Object Storage is Confusing but its Benefits are Clear

Object Storage is attracting more vendors as the technology moves ‘out of the clouds’ and closer to what could be called “mainstream” IT, at least that seems to be the objective based on the discussions at this year’s NextGen Object Storage Summit (NGOSS) in Los Angeles. According to one of the presentations, all of the major players in storage except IBM have come out with an object storage product (unless you count SmartCloud) either one they developed internally or have licensed from an OEM.

As I covered in my recent column “Object Storage 101”, this is a technology with the ability to give storage systems some compelling advantages over RAID-based disk arrays, particularly those using a traditional ‘scale-up’ architecture. Given the explosion of file-based data, especially files that are created and seldom modified (known as digital “content”) object storage clearly fills a growing need. This is becoming even more true when you consider that much of this content needs to be kept for long periods of time, but still remain accessible.

The Benefits

More specifically, an object-based architecture can enable a file storage infrastructure to expand without traditional file system limits and do so economically, while maintaining relatively fast file access as it grows into the PB range. It also supports long-term data integrity, advanced search, security and other features, plus direct access by applications and the internet.

The Features

Object storage is able to deliver these benefits through an impressive list of features and functionality that’s intrinsic to the technology itself. For example, the fact that it encapsulates data in buckets (the objects) which are individually addressable, makes access fast at almost any scale. This same characteristic supports scale-out architectures which are ideal for commodity hardware, keeping costs down. This architecture is also ideal for erasure coding which can replace RAID and support geographic distribution, improving data integrity and reducing the number of copies created for DR purposes. Finally, its ability to store rich sets of metadata within each object brings another set of potential benefits that improve security, access and data relevance.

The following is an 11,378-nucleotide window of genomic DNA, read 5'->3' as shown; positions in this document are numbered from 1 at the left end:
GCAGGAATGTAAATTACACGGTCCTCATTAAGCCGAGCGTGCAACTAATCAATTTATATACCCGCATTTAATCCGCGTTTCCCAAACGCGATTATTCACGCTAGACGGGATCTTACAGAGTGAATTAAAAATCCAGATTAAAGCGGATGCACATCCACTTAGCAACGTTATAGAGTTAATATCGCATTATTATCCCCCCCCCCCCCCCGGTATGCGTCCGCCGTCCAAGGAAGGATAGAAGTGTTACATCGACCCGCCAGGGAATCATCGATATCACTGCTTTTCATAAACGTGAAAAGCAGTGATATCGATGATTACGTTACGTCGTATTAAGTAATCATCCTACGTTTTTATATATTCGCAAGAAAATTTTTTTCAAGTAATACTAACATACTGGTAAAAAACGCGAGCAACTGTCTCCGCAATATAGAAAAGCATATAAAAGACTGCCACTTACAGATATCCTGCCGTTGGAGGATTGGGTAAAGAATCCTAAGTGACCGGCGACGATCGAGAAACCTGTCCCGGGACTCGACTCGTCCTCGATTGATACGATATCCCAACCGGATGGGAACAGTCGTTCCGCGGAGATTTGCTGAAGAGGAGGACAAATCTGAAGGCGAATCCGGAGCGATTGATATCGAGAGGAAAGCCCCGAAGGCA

Mixing “how” and “what”

The way it delivers these benefits (the “how”) is important, but not necessarily in the same discussion as what those benefits are (the “what”). Unfortunately, the confusion factor for object storage in the market has been very high due in part to the fact that the vendors have been mixing these messages. There are products being sold by the vendors at this conference that all use object-based architectures but could be described very differently.

Fortunately, the companies at this conference are aware of that problem and seem to be taking steps to address it. Those companies and their products are (definitions are theirs):

  • Amplidata – Amplistore object-based storage platform
  • Caringo – object storage software
  • CTERA – Cloud storage services platform
  • DDN – WOS hyper scale object storage platform
  • Exablox – OneBlox object-based storage appliance
  • HDS – HCP Content Platform
  • Intel – supports object storage industry, testing and standards
  • InkTank – Ceph open source object and block storage platform
  • NEC – HydraStor scale-out grid storage platform
  • Nexenta – NexentaStor software-defined storage platform
  • Quantum – Lattus object storage
  • Scality – RING object storage software solution

Storage Swiss Take

While there’s certainly some work that needs to be done in the marketing of object storage, the technology is sound and the benefits of the products it can support are impressive. This is evidenced by the diversity of vendors at the NGOSS, from hyper-scale cloud storage to software-only solutions to scale-out NAS systems for small to mid-sized businesses and open source software for anyone who wants to build their own infrastructure. For end users there are and should continue to be solutions available to handle the big data problems (including Big Data) that companies in the clouds and here on the ground will be facing tomorrow, next year and far beyond that.

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Eric is an Analyst with Storage Switzerland and has over 25 years experience in high-technology industries. He’s held technical, management and marketing positions in the computer storage, instrumentation, digital imaging and test equipment fields. He has spent the past 15 years in the data storage field, with storage hardware manufacturers and as a national storage integrator, designing and implementing open systems storage solutions for companies in the Western United States.  Eric earned degrees in electrical/computer engineering from the University of Colorado and marketing from California State University, Humboldt.  He and his wife live in Colorado and have twins in college.

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